On a summer’s evening in 1958, Orkney farmer Ronnie Simison noticed a section of horizontal stones exposed near the sandstone cliffs bordering his farmland. Digging down beside the drystone wall, he found a cache of beautiful polished artefacts – a mace head, three stone axe heads, a black 'button' and a small limestone knife. This chance discovery changed life for Ronnie and his family forever, and led to the creation of one of Orkney’s leading visitor attractions.
Returning a few days after his initial find, Ronnie was amazed when he uncovered a small stone chamber containing about 30 human skulls.
What he had at first thought might be a dwelling place was later confirmed to be a 5,000 year old Neolithic or Stone Age tomb.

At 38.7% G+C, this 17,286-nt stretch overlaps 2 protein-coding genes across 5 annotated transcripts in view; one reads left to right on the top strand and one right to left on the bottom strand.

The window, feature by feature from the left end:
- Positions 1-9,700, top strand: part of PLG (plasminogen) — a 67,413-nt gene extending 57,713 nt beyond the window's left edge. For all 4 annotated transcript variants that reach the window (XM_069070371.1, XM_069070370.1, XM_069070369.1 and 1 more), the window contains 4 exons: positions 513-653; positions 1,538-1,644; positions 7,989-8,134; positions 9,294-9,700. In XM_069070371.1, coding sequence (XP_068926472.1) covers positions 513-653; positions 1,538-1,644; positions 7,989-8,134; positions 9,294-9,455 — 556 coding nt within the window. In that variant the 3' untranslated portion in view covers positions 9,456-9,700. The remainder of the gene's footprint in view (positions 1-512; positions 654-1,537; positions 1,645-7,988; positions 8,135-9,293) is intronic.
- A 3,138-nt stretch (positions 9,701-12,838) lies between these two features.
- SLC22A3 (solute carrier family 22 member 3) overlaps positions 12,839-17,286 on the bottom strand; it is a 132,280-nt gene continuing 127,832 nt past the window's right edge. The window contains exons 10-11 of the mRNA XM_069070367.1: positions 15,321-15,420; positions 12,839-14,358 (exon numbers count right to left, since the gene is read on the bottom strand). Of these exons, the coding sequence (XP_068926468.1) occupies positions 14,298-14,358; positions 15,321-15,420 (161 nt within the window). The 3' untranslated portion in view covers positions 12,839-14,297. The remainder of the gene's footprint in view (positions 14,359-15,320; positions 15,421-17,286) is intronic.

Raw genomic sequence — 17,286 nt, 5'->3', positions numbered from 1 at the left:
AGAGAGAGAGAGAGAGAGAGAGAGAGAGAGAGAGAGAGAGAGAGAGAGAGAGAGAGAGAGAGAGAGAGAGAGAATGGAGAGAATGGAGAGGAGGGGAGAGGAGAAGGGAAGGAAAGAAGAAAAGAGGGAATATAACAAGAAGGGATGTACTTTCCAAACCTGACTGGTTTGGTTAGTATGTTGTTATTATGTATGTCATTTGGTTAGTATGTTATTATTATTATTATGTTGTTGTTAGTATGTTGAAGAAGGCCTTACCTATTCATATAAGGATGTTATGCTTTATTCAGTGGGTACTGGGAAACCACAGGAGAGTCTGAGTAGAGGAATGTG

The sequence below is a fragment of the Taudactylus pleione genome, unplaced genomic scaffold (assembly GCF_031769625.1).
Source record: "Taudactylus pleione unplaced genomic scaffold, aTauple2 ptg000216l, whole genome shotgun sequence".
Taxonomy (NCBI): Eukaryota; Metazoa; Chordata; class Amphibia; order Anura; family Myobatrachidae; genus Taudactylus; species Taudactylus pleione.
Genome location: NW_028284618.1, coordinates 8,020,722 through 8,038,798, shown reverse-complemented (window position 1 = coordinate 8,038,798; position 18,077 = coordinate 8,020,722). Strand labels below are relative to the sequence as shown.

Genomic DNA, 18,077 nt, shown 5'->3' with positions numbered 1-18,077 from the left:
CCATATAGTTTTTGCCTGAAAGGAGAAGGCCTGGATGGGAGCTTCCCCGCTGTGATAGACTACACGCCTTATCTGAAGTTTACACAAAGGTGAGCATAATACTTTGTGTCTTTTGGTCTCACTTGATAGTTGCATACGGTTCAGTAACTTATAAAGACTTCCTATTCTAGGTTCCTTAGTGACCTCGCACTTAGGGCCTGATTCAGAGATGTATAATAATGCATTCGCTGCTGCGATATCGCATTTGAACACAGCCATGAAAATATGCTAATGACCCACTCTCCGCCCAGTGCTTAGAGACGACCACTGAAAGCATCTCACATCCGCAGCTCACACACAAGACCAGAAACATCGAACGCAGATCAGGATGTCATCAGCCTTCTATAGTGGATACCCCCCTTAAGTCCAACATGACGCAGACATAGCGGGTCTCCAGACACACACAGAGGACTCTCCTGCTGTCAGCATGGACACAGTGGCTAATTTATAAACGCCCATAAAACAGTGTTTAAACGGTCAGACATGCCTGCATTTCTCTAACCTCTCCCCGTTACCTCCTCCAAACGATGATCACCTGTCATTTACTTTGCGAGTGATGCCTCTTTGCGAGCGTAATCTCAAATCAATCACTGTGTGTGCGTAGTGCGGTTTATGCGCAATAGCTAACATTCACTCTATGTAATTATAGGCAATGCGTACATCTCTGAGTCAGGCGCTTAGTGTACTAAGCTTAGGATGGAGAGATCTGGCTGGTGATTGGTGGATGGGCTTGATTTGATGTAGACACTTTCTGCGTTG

Alongside the human bones were the talons and bones of an
estimated 14 white-tailed or ‘sea’ eagles - the only tomb in Orkney with such a density of eagle bones. The site became known as the ‘Tomb of the Eagles’, and it raises many questions about the significance of these birds in the lives of the people who lived here.
Inland from the Stone Age tomb, Ronnie discovered a 3,000
year-old Bronze Age site. Excavations revealed a building
complete with stone trough, water system and hearth, adjacent
to a mound of burnt stone. Archaeologists agree that water
was heated in the trough but there is much debate about how
it was used.
For Ronnie and his wife Morgan, the discovery of these
sites on their farmland sparked a lifelong passion for
archaeology, and led them to create an extraordinary
visitor attraction, now managed by two of their daughters.